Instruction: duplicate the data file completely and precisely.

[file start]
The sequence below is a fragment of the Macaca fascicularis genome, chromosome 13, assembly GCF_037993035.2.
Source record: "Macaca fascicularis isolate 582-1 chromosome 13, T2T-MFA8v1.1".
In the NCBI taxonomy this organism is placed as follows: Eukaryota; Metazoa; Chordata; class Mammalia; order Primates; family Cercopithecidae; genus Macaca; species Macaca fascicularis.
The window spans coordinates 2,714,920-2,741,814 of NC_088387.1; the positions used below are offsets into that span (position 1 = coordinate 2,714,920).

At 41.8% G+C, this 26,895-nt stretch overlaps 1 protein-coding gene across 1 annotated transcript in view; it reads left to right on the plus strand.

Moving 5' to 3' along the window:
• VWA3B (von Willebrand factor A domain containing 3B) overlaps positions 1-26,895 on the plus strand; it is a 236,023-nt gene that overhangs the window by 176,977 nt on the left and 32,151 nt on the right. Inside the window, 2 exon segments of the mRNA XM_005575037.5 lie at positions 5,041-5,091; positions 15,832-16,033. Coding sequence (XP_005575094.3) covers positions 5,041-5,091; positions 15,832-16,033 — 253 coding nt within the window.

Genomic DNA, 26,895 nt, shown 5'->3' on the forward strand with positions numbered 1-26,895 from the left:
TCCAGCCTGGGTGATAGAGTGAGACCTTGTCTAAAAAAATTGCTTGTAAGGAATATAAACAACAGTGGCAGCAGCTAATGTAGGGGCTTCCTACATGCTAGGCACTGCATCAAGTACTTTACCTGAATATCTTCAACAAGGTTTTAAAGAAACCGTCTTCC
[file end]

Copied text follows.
The sequence below is a fragment of the Macaca fascicularis genome, chromosome 13, assembly GCF_037993035.2.
Source record: "Macaca fascicularis isolate 582-1 chromosome 13, T2T-MFA8v1.1".
In the NCBI taxonomy this organism is placed as follows: Eukaryota; Metazoa; Chordata; class Mammalia; order Primates; family Cercopithecidae; genus Macaca; species Macaca fascicularis.
The window spans coordinates 2,714,920-2,741,814 of NC_088387.1; the positions used below are offsets into that span (position 1 = coordinate 2,714,920).

At 41.8% G+C, this 26,895-nt stretch overlaps 1 protein-coding gene across 1 annotated transcript in view; it reads left to right on the plus strand.

Moving 5' to 3' along the window:
• VWA3B (von Willebrand factor A domain containing 3B) overlaps positions 1-26,895 on the plus strand; it is a 236,023-nt gene that overhangs the window by 176,977 nt on the left and 32,151 nt on the right. Inside the window, 2 exon segments of the mRNA XM_005575037.5 lie at positions 5,041-5,091; positions 15,832-16,033. Coding sequence (XP_005575094.3) covers positions 5,041-5,091; positions 15,832-16,033 — 253 coding nt within the window.

Genomic DNA, 26,895 nt, shown 5'->3' on the forward strand with positions numbered 1-26,895 from the left:
TCCAGCCTGGGTGATAGAGTGAGACCTTGTCTAAAAAAATTGCTTGTAAGGAATATAAACAACAGTGGCAGCAGCTAATGTAGGGGCTTCCTACATGCTAGGCACTGCATCAAGTACTTTACCTGAATATCTTCAACAAGGTTTTAAAGAAACCGTCTTCC